Business as usual

And so, what else is new? My previous post touched on the Occupy Wall Street phenomenon, the people’s revolt against the wealthy and corporate interests, who don’t pay their fair share in taxes, yet harvest bundles in a listing economy even as millions suffer and others wait for the shoe to drop.

Currently, corporate cash holdings are at an all time high. Did you know, for example, that corporations comprising Standard & Poor’s 500 index have currently stacked up more than $1 trillion in cash and short-term investments?

Now mind you, the figures I gave you don’t even take-in the banks, whom I’ll get to in just a bit.

While our economy hasn’t recovered and there’s the very real possibility of a double-dip recession in your near future, corporations and banks are raking in the bucks. Wall Street jubilantly anticipates per share earnings for stocks in the S&P 500 will reach $100 per share by year’s end; in 2012, slower growth, but $104 per share. True, if the economy dips again–did it ever recover?–we could see these projections tumble. Still, don’t bet against the banks and corps. Like a nimble cat, they tend to land on their feet, come wind or rain.

And so what are the corporations doing with their wealth? Well, they’re doing what you and I would probably do were we in their shoes; namely, shoring up for future contingencies. One thing they’re not doing is hiring workers, given market insecurity. They’re also not desisting from awarding themselves egregious bonuses. Hey, we spent nearly a trillion bailing these guys out. Thanks for the memory!

As for the banks, they’ve proven themselves adept at getting around recent congressional moves to protect consumers by imposing caps on credit cards, overdrafts, and debit card merchant fees. That helps explain the sudden deluge you’re getting in bank mail, announcing new terms for checking accounts, reduced credit card awards, and higher ATM fees. Some banks, like Bank of America, are imposing a monthly charge for deposits or withdrawal using a teller ($8.95 at BOA). Banks like Chase now charge $25 for closing an account within 90 days of opening it. It gets worse at PNC and U. S. Bank, which charge $25 for closing an account within 180 days of opening it.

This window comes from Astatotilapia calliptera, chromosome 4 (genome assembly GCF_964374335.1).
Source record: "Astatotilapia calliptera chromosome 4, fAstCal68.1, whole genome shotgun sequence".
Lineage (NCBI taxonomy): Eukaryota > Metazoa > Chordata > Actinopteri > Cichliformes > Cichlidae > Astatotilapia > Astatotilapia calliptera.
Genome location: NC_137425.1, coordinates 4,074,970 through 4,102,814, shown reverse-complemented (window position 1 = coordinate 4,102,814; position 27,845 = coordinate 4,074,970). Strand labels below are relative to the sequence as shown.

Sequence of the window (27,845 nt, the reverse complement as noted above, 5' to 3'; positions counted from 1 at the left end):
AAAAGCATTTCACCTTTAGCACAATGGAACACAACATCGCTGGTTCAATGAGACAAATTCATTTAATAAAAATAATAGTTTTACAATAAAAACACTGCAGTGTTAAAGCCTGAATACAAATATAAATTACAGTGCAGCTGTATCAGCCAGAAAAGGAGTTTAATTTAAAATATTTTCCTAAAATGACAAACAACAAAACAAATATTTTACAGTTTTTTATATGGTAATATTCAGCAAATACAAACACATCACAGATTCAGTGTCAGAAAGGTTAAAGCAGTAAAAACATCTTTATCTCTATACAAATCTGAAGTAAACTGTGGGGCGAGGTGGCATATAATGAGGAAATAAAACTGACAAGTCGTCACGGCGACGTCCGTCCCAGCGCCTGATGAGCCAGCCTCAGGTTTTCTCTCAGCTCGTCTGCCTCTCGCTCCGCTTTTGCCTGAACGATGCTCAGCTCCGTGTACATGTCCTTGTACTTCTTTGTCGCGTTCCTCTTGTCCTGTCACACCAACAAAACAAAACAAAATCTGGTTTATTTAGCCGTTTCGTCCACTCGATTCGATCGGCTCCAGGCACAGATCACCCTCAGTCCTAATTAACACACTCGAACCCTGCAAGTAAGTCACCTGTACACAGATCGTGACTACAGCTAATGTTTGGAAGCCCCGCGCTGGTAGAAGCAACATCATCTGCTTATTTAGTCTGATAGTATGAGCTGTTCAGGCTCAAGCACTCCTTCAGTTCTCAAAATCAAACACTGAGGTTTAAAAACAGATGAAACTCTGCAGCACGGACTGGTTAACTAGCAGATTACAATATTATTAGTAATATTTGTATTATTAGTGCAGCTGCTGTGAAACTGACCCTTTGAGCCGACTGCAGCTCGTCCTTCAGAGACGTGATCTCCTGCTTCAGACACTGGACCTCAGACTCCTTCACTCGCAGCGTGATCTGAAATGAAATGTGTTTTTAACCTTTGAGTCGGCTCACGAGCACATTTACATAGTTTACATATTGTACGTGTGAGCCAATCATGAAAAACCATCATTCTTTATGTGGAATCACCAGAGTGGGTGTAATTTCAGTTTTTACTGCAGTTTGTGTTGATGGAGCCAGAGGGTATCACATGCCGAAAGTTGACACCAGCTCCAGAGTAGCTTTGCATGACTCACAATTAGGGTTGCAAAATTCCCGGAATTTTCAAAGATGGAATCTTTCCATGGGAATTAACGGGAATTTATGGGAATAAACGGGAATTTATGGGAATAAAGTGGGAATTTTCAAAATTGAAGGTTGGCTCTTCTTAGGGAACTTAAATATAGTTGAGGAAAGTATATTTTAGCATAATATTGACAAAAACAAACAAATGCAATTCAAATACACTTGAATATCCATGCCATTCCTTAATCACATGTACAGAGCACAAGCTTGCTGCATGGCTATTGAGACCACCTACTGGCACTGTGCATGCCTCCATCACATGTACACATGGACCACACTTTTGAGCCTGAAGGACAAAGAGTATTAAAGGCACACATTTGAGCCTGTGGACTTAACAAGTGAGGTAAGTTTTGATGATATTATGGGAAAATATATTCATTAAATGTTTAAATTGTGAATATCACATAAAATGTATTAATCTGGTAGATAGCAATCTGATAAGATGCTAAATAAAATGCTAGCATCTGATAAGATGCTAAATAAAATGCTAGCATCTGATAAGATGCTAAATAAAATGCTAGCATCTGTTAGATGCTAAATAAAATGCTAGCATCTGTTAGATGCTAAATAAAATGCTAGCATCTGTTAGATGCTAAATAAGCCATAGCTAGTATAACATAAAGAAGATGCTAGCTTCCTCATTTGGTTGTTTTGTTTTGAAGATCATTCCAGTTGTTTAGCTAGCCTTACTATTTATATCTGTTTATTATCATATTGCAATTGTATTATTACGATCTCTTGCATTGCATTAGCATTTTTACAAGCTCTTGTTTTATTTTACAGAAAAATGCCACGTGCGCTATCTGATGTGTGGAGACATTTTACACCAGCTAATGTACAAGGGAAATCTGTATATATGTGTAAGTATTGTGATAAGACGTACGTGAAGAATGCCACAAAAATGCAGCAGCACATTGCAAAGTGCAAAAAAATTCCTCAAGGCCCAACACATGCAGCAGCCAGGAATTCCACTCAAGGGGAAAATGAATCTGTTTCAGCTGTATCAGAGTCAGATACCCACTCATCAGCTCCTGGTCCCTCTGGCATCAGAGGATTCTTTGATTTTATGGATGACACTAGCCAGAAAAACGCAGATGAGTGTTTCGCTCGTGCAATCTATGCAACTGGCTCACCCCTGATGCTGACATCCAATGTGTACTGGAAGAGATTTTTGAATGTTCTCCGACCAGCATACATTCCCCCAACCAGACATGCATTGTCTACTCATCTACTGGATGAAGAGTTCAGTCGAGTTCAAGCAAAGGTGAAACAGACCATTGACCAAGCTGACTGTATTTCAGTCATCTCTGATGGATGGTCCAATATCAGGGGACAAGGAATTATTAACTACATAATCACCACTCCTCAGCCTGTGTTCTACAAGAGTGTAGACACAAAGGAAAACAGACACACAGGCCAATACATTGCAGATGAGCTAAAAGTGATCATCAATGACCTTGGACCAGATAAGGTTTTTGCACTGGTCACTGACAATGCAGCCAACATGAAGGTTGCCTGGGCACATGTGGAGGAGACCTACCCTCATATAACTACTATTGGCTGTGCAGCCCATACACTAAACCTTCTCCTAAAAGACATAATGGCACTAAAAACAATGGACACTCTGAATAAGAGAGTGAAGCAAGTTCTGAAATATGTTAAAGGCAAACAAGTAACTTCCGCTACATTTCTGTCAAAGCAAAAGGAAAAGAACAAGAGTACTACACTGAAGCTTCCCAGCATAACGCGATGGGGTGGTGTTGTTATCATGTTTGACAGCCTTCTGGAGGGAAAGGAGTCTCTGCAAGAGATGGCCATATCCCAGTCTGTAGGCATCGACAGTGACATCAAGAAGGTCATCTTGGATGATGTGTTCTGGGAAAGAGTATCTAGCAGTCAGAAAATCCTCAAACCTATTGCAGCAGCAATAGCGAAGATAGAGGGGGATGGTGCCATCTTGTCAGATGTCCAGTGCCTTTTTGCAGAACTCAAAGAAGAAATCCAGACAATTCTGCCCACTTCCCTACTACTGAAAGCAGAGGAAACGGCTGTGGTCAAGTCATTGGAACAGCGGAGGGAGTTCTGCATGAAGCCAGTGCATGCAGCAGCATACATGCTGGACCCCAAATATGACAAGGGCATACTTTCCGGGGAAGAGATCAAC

Want to get your statements in the mail? Think again. BOA again charges $8.95 monthly for the privilege, with other banks now lining up.

You prefer pay-as-you-go, using your debit card. Nice way of keeping your budget tidy and avoiding credit card charges, except that some banks are now charging a $3 fee for the privilege.

The gimmick that galls me above all others, since I was on the recipient list, was learning I’d be charged a monthly fee even if I had a 0 credit card balance. You can be sure I got out of Dodge.

You’d like to buy a home at today’s record interest lows? Fine, if you’ve got the minimal 20% down payment. That eliminates a good many first timers, especially young people.

Want to refinance? Not so fast. What’s your home really worth versus the mortgage presently owed? The banks are going to want to take a close look. And don’t forget the closing costs.

When banks and corporations bleed you and me and refuse to loan or invest in the body politic, they divest in stimulating recovery and should be held accountable.

Watch your step. Corporate and bank IEDs are everywhere.

Hats off to the Occupy movement. I adore you!

About RJ

Retired English prof (Ph. D., UNC), who likes to garden, blog, pursue languages (especially Spanish) and to share in serious discussion on vital issues such as global warming, the role of government, energy alternatives, etc. Am a vegan and, yes, a tree hugger enthusiastically. If you write me, I'll answer.
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